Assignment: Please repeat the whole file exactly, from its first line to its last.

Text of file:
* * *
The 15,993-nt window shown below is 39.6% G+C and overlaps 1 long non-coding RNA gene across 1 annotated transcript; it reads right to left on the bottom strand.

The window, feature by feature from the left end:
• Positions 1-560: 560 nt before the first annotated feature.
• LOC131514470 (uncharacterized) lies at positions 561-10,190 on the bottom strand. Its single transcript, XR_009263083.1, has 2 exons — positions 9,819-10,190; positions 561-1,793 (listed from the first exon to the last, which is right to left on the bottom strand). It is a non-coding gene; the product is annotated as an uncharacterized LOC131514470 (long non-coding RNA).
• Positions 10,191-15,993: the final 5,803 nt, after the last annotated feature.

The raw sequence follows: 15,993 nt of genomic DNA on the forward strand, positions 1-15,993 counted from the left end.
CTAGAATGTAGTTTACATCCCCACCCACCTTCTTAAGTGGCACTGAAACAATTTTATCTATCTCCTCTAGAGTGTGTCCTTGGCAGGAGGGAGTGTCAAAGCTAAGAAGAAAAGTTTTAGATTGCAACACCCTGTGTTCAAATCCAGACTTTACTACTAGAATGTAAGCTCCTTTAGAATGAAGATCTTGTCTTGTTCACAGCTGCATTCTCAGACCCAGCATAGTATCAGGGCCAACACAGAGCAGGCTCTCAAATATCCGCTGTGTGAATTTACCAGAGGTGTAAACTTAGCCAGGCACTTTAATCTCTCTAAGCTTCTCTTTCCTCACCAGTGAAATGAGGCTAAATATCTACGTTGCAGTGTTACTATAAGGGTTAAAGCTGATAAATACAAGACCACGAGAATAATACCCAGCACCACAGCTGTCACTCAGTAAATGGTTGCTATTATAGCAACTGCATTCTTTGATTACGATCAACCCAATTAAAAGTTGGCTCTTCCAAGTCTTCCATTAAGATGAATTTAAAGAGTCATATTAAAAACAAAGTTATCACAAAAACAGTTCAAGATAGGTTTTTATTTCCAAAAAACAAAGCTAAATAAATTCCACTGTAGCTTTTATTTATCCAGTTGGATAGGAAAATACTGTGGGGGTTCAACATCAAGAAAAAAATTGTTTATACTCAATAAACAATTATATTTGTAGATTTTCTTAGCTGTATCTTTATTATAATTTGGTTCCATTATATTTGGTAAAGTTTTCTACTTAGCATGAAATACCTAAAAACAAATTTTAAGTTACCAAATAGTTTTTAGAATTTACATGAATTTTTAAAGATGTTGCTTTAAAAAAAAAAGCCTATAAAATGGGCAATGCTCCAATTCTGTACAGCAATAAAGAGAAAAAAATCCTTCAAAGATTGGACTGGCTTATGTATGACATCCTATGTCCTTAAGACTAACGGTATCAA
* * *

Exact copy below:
The 15,993-nt window shown below is 39.6% G+C and overlaps 1 long non-coding RNA gene across 1 annotated transcript; it reads right to left on the bottom strand.

The window, feature by feature from the left end:
• Positions 1-560: 560 nt before the first annotated feature.
• LOC131514470 (uncharacterized) lies at positions 561-10,190 on the bottom strand. Its single transcript, XR_009263083.1, has 2 exons — positions 9,819-10,190; positions 561-1,793 (listed from the first exon to the last, which is right to left on the bottom strand). It is a non-coding gene; the product is annotated as an uncharacterized LOC131514470 (long non-coding RNA).
• Positions 10,191-15,993: the final 5,803 nt, after the last annotated feature.

The raw sequence follows: 15,993 nt of genomic DNA on the forward strand, positions 1-15,993 counted from the left end.
CTAGAATGTAGTTTACATCCCCACCCACCTTCTTAAGTGGCACTGAAACAATTTTATCTATCTCCTCTAGAGTGTGTCCTTGGCAGGAGGGAGTGTCAAAGCTAAGAAGAAAAGTTTTAGATTGCAACACCCTGTGTTCAAATCCAGACTTTACTACTAGAATGTAAGCTCCTTTAGAATGAAGATCTTGTCTTGTTCACAGCTGCATTCTCAGACCCAGCATAGTATCAGGGCCAACACAGAGCAGGCTCTCAAATATCCGCTGTGTGAATTTACCAGAGGTGTAAACTTAGCCAGGCACTTTAATCTCTCTAAGCTTCTCTTTCCTCACCAGTGAAATGAGGCTAAATATCTACGTTGCAGTGTTACTATAAGGGTTAAAGCTGATAAATACAAGACCACGAGAATAATACCCAGCACCACAGCTGTCACTCAGTAAATGGTTGCTATTATAGCAACTGCATTCTTTGATTACGATCAACCCAATTAAAAGTTGGCTCTTCCAAGTCTTCCATTAAGATGAATTTAAAGAGTCATATTAAAAACAAAGTTATCACAAAAACAGTTCAAGATAGGTTTTTATTTCCAAAAAACAAAGCTAAATAAATTCCACTGTAGCTTTTATTTATCCAGTTGGATAGGAAAATACTGTGGGGGTTCAACATCAAGAAAAAAATTGTTTATACTCAATAAACAATTATATTTGTAGATTTTCTTAGCTGTATCTTTATTATAATTTGGTTCCATTATATTTGGTAAAGTTTTCTACTTAGCATGAAATACCTAAAAACAAATTTTAAGTTACCAAATAGTTTTTAGAATTTACATGAATTTTTAAAGATGTTGCTTTAAAAAAAAAAGCCTATAAAATGGGCAATGCTCCAATTCTGTACAGCAATAAAGAGAAAAAAATCCTTCAAAGATTGGACTGGCTTATGTATGACATCCTATGTCCTTAAGACTAACGGTATCAA